Reproduction

Learn about how conception works.

It all begins with an egg …

The average menstrual cycle lasts 28 days; the first day of the cycle is the first day of menstruation.

During the first 14 days of the average cycle, an egg matures in a woman’s ovaries. A hormone called follicle stimulating hormone (FSH), stimulates this process. The coat around the egg produces estrogen. This hormone makes the lining of the uterus grow to form a nutritious and secure bedding for the egg to settle into after fertilization.

Around day 14 of the average cycle, the mature egg is ready to be released. Another hormone, called luteinizing hormone (LH), gives the impulse for the egg to emerge from the ovary and be taken up by the fallopian tube. This important event is called ovulation. This is also the most fertile time of the month for the woman to get pregnant.

The egg must be fertilized by sperm within six to 12 hours of ovulation. At this time the egg is still high in the fallopian tube. Fertilization happens when a sperm enters the egg and the embryo starts to form. Two cells divide and become four, the four cells divide and become eight, and so on. By the time the cluster of cells reaches the uterus and settles down into the lining of the uterus, it has become an embryo. It usually takes around seven days for the egg (fertilized or not) to travel though the fallopian tube to the uterus.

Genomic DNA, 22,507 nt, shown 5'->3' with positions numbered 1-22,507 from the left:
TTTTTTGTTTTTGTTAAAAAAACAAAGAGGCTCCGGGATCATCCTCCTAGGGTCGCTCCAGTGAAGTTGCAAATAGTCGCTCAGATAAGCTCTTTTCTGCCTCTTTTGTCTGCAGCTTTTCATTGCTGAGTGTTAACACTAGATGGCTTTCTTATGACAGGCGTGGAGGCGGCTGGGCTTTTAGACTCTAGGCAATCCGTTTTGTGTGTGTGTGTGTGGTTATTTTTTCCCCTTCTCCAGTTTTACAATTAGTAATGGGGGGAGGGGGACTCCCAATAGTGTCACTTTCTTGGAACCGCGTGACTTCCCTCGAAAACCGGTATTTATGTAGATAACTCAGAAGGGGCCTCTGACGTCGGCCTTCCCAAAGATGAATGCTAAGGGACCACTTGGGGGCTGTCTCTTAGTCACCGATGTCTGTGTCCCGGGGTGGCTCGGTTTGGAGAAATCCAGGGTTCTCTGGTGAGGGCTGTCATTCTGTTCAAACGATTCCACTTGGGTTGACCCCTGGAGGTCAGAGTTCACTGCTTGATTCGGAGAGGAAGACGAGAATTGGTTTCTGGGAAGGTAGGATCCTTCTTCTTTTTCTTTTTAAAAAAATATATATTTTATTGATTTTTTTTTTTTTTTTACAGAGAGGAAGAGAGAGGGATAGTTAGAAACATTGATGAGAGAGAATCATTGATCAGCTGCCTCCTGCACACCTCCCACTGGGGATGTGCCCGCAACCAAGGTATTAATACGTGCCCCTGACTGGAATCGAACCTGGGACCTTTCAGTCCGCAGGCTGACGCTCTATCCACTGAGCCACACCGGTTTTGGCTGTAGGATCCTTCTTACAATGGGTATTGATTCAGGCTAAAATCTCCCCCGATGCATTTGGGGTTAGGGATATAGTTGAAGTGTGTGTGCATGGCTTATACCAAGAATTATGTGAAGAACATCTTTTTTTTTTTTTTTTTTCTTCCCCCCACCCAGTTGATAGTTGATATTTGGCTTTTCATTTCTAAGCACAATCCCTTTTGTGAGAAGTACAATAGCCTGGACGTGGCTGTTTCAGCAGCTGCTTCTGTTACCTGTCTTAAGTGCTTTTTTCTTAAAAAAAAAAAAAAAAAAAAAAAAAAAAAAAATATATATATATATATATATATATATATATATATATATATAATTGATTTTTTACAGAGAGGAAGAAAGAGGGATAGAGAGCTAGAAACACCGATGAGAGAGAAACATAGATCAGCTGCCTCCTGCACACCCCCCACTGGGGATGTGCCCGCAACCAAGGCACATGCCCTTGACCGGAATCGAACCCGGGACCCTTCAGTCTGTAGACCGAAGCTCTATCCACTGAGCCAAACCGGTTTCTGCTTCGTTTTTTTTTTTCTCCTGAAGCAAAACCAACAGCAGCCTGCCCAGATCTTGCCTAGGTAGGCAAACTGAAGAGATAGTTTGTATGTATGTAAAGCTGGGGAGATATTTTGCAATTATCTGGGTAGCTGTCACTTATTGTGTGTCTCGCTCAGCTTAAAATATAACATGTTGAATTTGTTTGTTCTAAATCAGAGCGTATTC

As the egg is travelling down the fallopian tube, the rise of estrogen and progesterone in the blood stream of the woman, along with the pregnancy hormone HCG from cells surrounding the embryo, signals pregnancy. From now on, the female body concentrates on the growth of the embryo and stops the cycle until a few weeks after the baby is born. This is why women cannot conceive again while they are pregnant. A woman can only have one pregnancy at a time, but this does not exclude the possibility of having more than one embryo or fetus at a time, e.g. twins.

Am I pregnant?

Pregnancy tests measure the level of pregnancy hormone (HCG) in your blood or urine. HCG can be detected in your blood as early as 6-8 days after conception. A urine pregnancy test can’t detect HCG in the urine until the day you expect your period, at the earliest. Most urine pregnancy tests are sensitive enough to detect a pregnancy by the first day of a missed period. You should do a urine pregnancy test at the time when you would expect your period. If you do it too soon, the result may not be accurate. Some test kits may tell you that if the test is negative, you should repeat it in 1 to 2 weeks. Make sure you follow the instructions on the kit carefully and that it hasn’t passed its expiry date.

If the test was positive, you are likely pregnant. A home urine pregnancy test tells you whether or not the pregnancy hormone HCG is in your urine. A positive result is quite accurate because the test will not register the presence of HCG unless it is actually there. False positives (when the test tells you that you are pregnant and you are not) are very rare.

A home pregnancy test only measures the presence or absence of pregnancy hormone (HCG). It can’t tell you whether a pregnancy is healthy or whether you have had a miscarriage. If a home pregnancy test is positive, contact your healthcare provider or a health clinic to schedule a visit. In the meantime, you should take care to eat well and avoid alcohol, drugs, and tobacco. You should also take a prenatal vitamin that contains folic acid.

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